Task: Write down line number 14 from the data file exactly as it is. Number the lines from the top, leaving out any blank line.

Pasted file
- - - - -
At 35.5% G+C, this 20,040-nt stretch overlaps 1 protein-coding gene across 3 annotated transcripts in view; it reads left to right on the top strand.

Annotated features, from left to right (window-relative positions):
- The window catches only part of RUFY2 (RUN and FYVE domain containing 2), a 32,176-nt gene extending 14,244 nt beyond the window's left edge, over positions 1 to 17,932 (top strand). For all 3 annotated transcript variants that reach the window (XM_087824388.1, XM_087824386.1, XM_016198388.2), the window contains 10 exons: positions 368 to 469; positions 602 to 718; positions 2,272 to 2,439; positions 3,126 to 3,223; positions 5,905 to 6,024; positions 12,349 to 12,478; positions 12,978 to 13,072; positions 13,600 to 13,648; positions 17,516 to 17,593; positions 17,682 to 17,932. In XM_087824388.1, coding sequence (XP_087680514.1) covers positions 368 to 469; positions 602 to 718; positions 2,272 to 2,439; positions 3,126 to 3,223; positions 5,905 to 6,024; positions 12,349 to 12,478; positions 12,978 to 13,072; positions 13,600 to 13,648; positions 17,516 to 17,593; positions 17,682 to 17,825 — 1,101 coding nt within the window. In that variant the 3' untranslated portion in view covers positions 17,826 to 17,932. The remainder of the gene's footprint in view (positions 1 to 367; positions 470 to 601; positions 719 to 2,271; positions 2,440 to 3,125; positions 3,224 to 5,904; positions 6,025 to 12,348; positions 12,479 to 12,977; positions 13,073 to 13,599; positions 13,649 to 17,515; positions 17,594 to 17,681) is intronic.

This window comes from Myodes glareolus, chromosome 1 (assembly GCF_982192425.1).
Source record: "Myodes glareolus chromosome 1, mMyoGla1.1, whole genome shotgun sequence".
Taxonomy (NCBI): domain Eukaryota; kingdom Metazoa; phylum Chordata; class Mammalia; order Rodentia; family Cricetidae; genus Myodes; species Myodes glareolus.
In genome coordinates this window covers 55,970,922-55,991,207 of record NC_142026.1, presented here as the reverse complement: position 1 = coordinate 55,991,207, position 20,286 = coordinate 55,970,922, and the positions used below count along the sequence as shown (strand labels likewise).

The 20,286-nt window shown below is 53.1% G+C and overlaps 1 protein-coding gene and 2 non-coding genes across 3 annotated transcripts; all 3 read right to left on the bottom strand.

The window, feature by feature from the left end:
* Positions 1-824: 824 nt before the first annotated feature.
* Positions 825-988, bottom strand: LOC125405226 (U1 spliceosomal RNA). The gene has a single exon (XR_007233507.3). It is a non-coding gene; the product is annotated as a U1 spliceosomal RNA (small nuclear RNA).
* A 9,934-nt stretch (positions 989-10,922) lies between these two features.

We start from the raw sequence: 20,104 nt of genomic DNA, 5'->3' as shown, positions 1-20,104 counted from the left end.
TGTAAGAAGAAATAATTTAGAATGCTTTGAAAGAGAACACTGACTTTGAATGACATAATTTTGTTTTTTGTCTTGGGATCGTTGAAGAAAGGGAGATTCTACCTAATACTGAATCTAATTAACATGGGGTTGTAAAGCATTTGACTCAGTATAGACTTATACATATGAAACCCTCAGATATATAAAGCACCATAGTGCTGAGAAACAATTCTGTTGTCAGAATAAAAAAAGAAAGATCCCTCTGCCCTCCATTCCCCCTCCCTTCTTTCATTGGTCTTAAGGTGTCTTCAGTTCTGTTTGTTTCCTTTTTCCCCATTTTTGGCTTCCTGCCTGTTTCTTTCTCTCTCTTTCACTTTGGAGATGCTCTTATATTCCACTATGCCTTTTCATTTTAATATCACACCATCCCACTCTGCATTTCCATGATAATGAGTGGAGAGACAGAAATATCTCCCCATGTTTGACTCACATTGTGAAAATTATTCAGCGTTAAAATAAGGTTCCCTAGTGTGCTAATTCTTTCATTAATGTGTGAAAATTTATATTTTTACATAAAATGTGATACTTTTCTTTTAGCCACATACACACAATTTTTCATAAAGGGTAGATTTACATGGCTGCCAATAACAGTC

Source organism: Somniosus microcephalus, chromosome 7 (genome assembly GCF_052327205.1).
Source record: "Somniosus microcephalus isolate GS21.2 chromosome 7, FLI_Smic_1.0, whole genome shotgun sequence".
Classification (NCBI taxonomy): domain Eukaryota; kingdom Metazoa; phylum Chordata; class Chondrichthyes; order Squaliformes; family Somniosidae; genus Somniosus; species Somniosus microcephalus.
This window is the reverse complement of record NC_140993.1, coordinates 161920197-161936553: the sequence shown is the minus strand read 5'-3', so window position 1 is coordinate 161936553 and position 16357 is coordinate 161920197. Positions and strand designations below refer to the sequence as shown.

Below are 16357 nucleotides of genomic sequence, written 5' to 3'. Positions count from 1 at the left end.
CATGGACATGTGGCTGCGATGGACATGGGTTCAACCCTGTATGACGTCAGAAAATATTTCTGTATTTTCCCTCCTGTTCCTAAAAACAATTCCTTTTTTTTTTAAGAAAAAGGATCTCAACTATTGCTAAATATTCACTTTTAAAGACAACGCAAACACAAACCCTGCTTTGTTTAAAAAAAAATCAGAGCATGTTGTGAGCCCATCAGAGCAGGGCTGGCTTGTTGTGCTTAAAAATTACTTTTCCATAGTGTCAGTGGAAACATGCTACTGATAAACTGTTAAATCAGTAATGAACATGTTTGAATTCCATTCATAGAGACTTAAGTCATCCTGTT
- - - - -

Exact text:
TGTAAGAAGAAATAATTTAGAATGCTTTGAAAGAGAACACTGACTTTGAATGACATAATTTTGTTTTTTGTCTTGGGATCGTTGAAGAAAGGGAGATTCTACCTAATACTGAATCTAATTAACATGGGGTTGTAAAGCATTTGACTCAGTATAGACTTATACATATGAAACCCTCAGATATATAAAGCACCATAGTGCTGAGAAACAATTCTGTTGTCAGAATAAAAAAAGAAAGATCCCTCTGCCCTCCATTCCCCCTCCCTTCTTTCATTGGTCTTAAGGTGTCTTCAGTTCTGTTTGTTTCCTTTTTCCCCATTTTTGGCTTCCTGCCTGTTTCTTTCTCTCTCTTTCACTTTGGAGATGCTCTTATATTCCACTATGCCTTTTCATTTTAATATCACACCATCCCACTCTGCATTTCCATGATAATGAGTGGAGAGACAGAAATATCTCCCCATGTTTGACTCACATTGTGAAAATTATTCAGCGTTAAAATAAGGTTCCCTAGTGTGCTAATTCTTTCATTAATGTGTGAAAATTTATATTTTTACATAAAATGTGATACTTTTCTTTTAGCCACATACACACAATTTTTCATAAAGGGTAGATTTACATGGCTGCCAATAACAGTC